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Types of Software Solutions Today

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To understand what .NET is and what it offers, it makes sense to examine the landscape today. In this sample chapter, Bart DePetrillo looks at the more popular software design solutions currently in use, followed by the challenges that these solutions present to software developers and users. It also explores how .NET addresses these issues and how it will alter the landscape for the better.
This article is excerpted from Chapter 1 of the upcoming book Think Microsoft.NET, by Bart DePetrillo (Que, 2001).
This chapter is from the book

This chapter is from the book

Like some science fiction character, today's software solutions assume different forms depending on the market they target. When aiming at the consumer and small business marketplace, the preferred shape is the familiar and somewhat innocuous desktop application. Shrink-wrapped desktop applications require onsite installation, which means it's done directly on the user's PC. Therefore, desired features must run directly from the user's machine.

In the larger business environment, the solutions often take on the slightly different form of client/server software. This requires installation on both the server and, in most cases, the user machines. Lastly are the Internet solutions, which generally take the form of portal sites on the Web.

No matter which form the software application assumes, it is still at its heart just a service designed to solve a problem, whether it enables you to work more efficiently or empowers you to do in minutes some task that, prior to the advent of the computer, would have taken hours or days.

Unfortunately, it often seems that computers and software are, in astrological terms, born under the sign of Gemini—their behavior and benefit lean towards the erratic and multifaceted! On the one side, the personal computer–software-technology team has increased productivity many times over (imagined only perhaps by George Orwell or Aldous Huxley), whereas, on the other hand, it has failed us miserably. Although it is a challenge to develop, deploy, and use software today, it also seems impossible to live without it!

To understand what .NET is and what it offers, it makes sense to examine the landscape today. This chapter first looks at the more popular software design solutions currently in use, followed by the challenges these solutions present to software developers and users. Lastly, it explores how .NET addresses these issues and how it will alter the landscape—for the better.

Desktop Solutions

Desktop software is the most commonly deployed "service solution" in existence. It is a chameleon that takes many shapes, colors, and sizes depending on the service it is aimed to deliver. However, whatever form the desktop application assumes, a few of its characteristics remain constant, as described in the following sections.

Leveraging the Features of the OS

Desktop applications are designed specifically for the computer operating system (OS) on which they are meant to run. This empowers them to rely on the services or features of the OS, such as file management, Internet support, security, and the basic architectural design and philosophy of the OS.

An example of leveraging the operating system architecture as a service is how developers can design and implement a Windows application using the Component Object Model (COM/COM+). COM is a Windows-specific development model and technology that eases the development of reusable software components. By using COM components, developers can snap together functionality that they previously developed or that was created by a third party. The COM technology also makes it possible to create software that can embed in or link to other software. For example, you can insert an Excel spreadsheet containing your financial projections for the month into a report you are writing using Word.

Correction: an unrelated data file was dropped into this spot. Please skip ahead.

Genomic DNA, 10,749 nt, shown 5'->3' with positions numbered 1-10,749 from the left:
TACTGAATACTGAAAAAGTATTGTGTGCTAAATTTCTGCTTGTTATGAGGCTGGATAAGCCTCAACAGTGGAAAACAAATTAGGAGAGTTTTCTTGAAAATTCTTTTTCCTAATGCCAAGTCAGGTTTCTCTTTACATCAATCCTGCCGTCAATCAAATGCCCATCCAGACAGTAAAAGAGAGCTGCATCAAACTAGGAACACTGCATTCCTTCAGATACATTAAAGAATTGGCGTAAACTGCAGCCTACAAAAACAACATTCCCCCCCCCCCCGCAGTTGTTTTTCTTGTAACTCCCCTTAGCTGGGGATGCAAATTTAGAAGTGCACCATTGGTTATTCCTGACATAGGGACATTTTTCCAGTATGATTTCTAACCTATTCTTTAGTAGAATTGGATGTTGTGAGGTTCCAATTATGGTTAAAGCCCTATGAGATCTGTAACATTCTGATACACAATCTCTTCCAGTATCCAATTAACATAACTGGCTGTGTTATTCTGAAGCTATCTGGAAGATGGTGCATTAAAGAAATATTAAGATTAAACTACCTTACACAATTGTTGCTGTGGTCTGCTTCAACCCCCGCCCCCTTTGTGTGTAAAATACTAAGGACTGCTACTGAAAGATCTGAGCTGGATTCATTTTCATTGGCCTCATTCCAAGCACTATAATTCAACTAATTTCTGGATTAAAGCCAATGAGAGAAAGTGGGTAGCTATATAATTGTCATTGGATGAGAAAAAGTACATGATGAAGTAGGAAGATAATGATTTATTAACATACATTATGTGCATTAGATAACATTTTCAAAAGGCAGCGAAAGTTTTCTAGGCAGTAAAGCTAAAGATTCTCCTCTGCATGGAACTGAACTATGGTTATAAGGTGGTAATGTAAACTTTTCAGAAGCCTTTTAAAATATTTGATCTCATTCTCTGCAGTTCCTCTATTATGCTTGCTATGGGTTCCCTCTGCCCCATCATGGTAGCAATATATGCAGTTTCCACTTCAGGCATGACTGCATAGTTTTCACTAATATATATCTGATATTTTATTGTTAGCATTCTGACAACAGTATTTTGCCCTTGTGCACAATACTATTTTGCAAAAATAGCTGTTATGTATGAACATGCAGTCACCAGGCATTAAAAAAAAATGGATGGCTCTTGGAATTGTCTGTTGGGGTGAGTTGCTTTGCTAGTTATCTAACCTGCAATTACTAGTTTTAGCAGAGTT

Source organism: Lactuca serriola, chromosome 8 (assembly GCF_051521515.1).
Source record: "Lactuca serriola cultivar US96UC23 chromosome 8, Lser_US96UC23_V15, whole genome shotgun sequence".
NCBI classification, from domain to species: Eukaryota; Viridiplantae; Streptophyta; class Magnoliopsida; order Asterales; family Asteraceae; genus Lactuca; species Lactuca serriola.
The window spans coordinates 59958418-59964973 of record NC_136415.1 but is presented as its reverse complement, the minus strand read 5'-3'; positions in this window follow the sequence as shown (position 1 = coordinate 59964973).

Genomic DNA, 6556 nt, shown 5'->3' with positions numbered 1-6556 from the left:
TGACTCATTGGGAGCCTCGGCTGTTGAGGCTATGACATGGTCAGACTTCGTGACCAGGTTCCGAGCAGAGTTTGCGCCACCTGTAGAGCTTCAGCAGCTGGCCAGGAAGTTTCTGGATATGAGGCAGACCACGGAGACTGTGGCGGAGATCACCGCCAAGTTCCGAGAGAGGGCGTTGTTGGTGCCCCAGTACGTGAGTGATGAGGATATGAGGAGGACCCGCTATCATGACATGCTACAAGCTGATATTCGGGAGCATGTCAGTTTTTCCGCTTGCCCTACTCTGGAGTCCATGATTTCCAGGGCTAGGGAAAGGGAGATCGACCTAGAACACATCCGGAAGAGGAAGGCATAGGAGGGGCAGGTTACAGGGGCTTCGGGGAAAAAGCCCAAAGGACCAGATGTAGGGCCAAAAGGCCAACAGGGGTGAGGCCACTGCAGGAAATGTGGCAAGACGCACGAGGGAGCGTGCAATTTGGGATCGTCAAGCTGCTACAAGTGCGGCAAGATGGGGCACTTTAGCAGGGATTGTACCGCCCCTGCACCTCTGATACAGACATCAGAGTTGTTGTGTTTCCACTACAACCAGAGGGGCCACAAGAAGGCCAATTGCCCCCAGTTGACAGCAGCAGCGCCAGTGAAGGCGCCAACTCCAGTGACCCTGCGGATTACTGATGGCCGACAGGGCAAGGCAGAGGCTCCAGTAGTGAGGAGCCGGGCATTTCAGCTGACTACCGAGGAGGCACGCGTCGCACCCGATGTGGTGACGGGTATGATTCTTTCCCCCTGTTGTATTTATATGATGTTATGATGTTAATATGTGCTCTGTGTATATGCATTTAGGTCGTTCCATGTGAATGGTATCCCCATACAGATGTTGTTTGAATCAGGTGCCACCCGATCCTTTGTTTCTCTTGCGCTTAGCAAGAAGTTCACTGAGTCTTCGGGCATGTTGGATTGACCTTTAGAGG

NOTE

In reality, the features and functionality that COM offers do not come free of work; COM is by no means easy to learn, and there is a significant learning curve to become proficient at it.

Unfortunately, every new generation of a given software solution seems to require a faster computer to get the same performance. The truth of the matter, however, is that performance stagnation is the result of packing the solution with more powerful, processor-intensive features that were not possible on last year's PC. For example, in 1995, the hottest new Wintel (Windows-Intel–based) PCs were using Intel's cutting-edge Pentium 133MHz CPU.

Just imagine trying to run some of today's software, with all the dynamic and processor-intensive features, on that "speed demon" of yesterday—I bet a snail comes to mind! Having developed software for many years, I realize that it's not a matter of no one having thought of these new features in 1995. It is more probable that it was simply not feasible to add such features back then because of the performance drain; this is how new features become reality—with time and advancements. With all this is mind, desktop applications are generally faster than other types of architectures for general-use applications, such as productivity suites.

Tied and Bound to the OS

The flip side of designing a solution specifically for an OS is that the application is then tied and bound to that particular OS. If the solution is designed for Windows, it will not run on Linux, OS/2, MacOS, or some other system. For the average consumer, this is not an issue. Depending on which trade publication or newspaper article you read, it is estimated that between 80 and 90% of home users use a Microsoft Windows–flavored OS (such as Windows 95, Windows 98, Windows Me, or Windows 2000). The corporate user, in contrast, uses a variety of OSes, ranging from Microsoft Windows to IBM AIX and everything in between, including the trendy open-source OS: Linux. In such a heterogeneous environment, deploying a solution that is bound to a specific OS can be restrictive or even unacceptable.